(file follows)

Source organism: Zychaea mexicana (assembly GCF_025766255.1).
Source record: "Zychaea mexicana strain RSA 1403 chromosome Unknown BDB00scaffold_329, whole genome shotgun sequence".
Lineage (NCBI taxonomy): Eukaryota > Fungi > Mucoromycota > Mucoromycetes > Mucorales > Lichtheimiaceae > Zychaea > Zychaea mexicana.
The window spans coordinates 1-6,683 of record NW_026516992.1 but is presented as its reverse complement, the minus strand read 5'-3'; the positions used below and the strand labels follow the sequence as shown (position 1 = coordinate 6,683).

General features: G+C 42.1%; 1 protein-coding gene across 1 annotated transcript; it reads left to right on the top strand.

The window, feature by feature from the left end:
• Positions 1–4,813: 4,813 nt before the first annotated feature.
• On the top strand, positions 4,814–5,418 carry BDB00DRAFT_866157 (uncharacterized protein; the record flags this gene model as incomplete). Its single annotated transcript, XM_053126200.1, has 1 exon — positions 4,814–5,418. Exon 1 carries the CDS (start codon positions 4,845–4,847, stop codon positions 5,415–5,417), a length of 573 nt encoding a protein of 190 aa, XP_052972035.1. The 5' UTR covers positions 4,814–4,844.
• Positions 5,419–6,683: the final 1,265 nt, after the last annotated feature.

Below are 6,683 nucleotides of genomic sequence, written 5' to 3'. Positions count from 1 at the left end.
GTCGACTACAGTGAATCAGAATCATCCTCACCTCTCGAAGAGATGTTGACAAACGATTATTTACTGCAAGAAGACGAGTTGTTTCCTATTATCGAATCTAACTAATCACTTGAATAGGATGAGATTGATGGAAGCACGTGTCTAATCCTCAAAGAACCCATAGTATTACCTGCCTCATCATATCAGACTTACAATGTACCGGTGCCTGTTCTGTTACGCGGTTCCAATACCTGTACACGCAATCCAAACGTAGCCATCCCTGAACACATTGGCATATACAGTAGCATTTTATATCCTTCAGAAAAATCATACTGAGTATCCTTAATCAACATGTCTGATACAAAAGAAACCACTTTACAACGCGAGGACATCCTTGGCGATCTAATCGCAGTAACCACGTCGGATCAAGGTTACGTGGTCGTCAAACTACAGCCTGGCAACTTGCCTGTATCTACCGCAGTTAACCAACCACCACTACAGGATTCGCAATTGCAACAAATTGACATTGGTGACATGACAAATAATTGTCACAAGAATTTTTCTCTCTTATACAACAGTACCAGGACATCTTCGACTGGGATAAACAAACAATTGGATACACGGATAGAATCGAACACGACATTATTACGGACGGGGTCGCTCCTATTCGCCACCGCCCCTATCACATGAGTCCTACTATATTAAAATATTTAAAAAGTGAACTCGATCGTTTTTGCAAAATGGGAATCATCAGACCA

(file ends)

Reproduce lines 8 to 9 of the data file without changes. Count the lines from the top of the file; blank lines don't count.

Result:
• On the top strand, positions 4,814–5,418 carry BDB00DRAFT_866157 (uncharacterized protein; the record flags this gene model as incomplete). Its single annotated transcript, XM_053126200.1, has 1 exon — positions 4,814–5,418. Exon 1 carries the CDS (start codon positions 4,845–4,847, stop codon positions 5,415–5,417), a length of 573 nt encoding a protein of 190 aa, XP_052972035.1. The 5' UTR covers positions 4,814–4,844.
• Positions 5,419–6,683: the final 1,265 nt, after the last annotated feature.